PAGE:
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Kickstart’s production of David Wood’s dramatisation of Roald Dahl’s James and the Giant Peach opens a rare and exciting treasure trove of magical theatre for children. Exploring a huge range of theatrical techniques, Greg King’s meticulously envisioned and materialised production keeps youngsters riveted with enchanting scenes packed with surprises to delight the senses  (Photos by Val Adamson (from left): Belinda Henwood as evil Aunt Sponge; Bryan Hiles as James & Clare Mortimer as evil Aunt Spiker)

Taking young people to the theatre is a time-honoured way of introducing them to the culture of live entertainment; this has unaccountable value in terms of stimulating the imagination and creating lasting and satisfying artistic experiences to be stored in the impressionable memory. Moreover, it grooms and develops a taste for theatre which then makes theatre itself a viable outlet for creative expression and further guarantees work for artists in this field. Theatre for young people is a specific genre of theatre that encompasses a huge range of styles and approaches: Greg King’s production of James and the Giant Peach offers the full palate, making this production a truly enriching experience at every level.

It is a musical; it incorporates physical theatre and elements of pantomime. It includes a range of puppetry and some mask work; it combines narrative and dialogue. There is controlled audience participation.  Technically, it is brilliantly set, lit and costumed. The actors of all of the highest water, sailing through the demanding story line which zig-zags between the real, the fictional, the fantastical and the outrageous!     

 James and the Giant Peach was one of Roald Dahl’s first children’s books; like so many of his stories it skirts dangerous corners when dealing with the relationship between children and adults. The dreadful aunts Sponge and Spiker are the stuff of nightmares  - their harassing, bullying, undermining, and abusive treatment of the innocent orphan James  is both shocking and enormously funny. Sponge, the greedy fatty is played with delicious voracity by the versatile and enthusiastic Belinda Henwood, who manages her enlarged form with exquisite authenticity. She is aided and abetted by the cool and nasty Spike, played with sangfroid and oh-so-nicely controlled humour by the beautiful Clare Mortimer.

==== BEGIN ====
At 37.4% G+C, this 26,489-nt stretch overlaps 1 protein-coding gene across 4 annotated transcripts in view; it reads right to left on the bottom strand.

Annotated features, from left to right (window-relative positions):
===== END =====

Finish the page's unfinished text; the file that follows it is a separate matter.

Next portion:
Our little hero, James, is safe in the hands of Bryan Hiles, who takes his character from woebegone skivvy-orphan to full-on hero with seamless art. Peter Court, who, as the leader of the Junk Yard gang, with decided leprechaun DNA, introduces the magical Marvellous Things that are the catalyst for the big change, is pure magic himself. With his consummate sense of the dramatic, his excellent timing and his clever handling of props he helps hold a tricky storyline together.

And what a story! The Marvellous Things escape, swell a peach to giant size and hugely enlarge familiar garden creatures who then take James on a rollicking adventure that includes underwater and high-in-the-sky enchantments and a happy ending in New York!

Court plays the Old Green Grasshopper with debonair stylishness and is joined by Lyle Buxton as the confident centipede and Nhlakanipho Manqele as the meek and fearful earthworm. Buxton shines in this role, his rich vocal range handling the difficultly pitched solos with ease; he also manages a few other characters with dignity and energy. Mortimer returns as a steadfast and dependable Miss Spider, in fantastically flattering garb, and Henwood takes on Ladybird with Scottish accent and lots of natural bright-eyed verve. 

 The Durban-based South Jersey Pom Poms, known for their jaunty original music styled mostly on the deep polka and waltz of eastern European gypsy culture, have created the songs and sound track for James and the Giant Peach. This was a brilliant motivation and works exceptionally well, the lively folky tunes suiting the production to a T. The group recorded the backing tracks at Colin Peddie’s Sonic Studio and Ross van Wyk did a great job of the Sound Design. The set, a thing of wonder that moves in all the right places was designed by Greg King and Tina le Roux makes the magical come true with her refined and sensitive light touch.  

July is a beautiful holiday season in Durban. Add to its enchantment and fun by ensuring that you take your entire family to see this production. On at the Elizabeth Sneddon Theatre until 23 July, booking is through Computicket. 


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